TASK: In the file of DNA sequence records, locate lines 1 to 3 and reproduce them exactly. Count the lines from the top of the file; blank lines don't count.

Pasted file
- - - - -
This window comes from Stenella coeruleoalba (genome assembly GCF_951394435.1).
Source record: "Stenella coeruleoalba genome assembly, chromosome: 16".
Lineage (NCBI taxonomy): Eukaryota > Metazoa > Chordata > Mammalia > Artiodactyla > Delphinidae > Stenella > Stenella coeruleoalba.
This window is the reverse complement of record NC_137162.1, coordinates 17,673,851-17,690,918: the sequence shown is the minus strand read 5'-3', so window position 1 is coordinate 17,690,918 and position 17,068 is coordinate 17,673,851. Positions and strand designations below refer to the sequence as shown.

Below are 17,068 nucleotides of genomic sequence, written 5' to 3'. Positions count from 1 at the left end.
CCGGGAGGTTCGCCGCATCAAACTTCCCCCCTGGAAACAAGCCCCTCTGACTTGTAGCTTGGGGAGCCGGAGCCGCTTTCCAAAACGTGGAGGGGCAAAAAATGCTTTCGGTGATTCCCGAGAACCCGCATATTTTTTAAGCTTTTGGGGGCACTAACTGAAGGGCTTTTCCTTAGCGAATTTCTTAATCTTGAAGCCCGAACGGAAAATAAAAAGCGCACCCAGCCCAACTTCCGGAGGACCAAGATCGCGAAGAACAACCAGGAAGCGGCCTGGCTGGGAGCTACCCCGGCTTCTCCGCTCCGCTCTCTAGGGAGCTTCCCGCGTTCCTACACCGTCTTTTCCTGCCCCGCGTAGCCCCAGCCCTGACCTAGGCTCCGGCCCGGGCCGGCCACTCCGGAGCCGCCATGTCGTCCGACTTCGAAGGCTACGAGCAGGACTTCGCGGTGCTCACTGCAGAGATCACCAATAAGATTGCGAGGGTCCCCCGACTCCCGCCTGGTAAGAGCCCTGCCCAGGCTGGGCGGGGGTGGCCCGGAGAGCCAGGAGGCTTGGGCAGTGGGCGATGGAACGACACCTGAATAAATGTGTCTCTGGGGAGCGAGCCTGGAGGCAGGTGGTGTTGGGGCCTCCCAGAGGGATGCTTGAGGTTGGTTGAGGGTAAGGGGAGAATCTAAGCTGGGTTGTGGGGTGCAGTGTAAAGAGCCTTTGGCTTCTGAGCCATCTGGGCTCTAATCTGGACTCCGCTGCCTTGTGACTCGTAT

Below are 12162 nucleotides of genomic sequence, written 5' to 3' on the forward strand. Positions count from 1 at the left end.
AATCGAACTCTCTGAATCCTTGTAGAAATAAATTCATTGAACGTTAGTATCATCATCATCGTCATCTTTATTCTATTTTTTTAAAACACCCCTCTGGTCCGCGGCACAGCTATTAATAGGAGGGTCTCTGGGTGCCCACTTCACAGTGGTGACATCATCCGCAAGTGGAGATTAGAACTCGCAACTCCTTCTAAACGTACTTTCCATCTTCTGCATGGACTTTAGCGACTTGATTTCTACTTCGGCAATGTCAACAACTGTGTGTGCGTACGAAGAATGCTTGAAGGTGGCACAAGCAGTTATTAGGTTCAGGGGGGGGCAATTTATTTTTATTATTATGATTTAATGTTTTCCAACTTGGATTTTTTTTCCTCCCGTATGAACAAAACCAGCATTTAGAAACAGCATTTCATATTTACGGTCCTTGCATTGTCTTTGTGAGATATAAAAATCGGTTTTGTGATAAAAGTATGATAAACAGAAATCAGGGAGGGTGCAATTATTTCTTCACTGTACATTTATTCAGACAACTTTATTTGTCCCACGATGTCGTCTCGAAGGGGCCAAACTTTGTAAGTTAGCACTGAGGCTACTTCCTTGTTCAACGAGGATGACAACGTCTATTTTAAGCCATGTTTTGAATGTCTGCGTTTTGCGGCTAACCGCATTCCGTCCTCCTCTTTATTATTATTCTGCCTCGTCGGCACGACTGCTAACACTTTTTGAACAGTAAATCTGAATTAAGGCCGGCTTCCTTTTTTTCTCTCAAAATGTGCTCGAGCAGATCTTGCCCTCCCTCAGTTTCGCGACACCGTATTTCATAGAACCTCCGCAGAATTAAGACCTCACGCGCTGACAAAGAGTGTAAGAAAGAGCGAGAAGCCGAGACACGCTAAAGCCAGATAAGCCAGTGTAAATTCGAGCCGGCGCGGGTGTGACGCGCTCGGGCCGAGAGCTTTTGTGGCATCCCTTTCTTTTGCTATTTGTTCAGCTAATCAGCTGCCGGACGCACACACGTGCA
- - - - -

This window comes from Stenella coeruleoalba (genome assembly GCF_951394435.1).
Source record: "Stenella coeruleoalba genome assembly, chromosome: 16".
Lineage (NCBI taxonomy): Eukaryota > Metazoa > Chordata > Mammalia > Artiodactyla > Delphinidae > Stenella > Stenella coeruleoalba.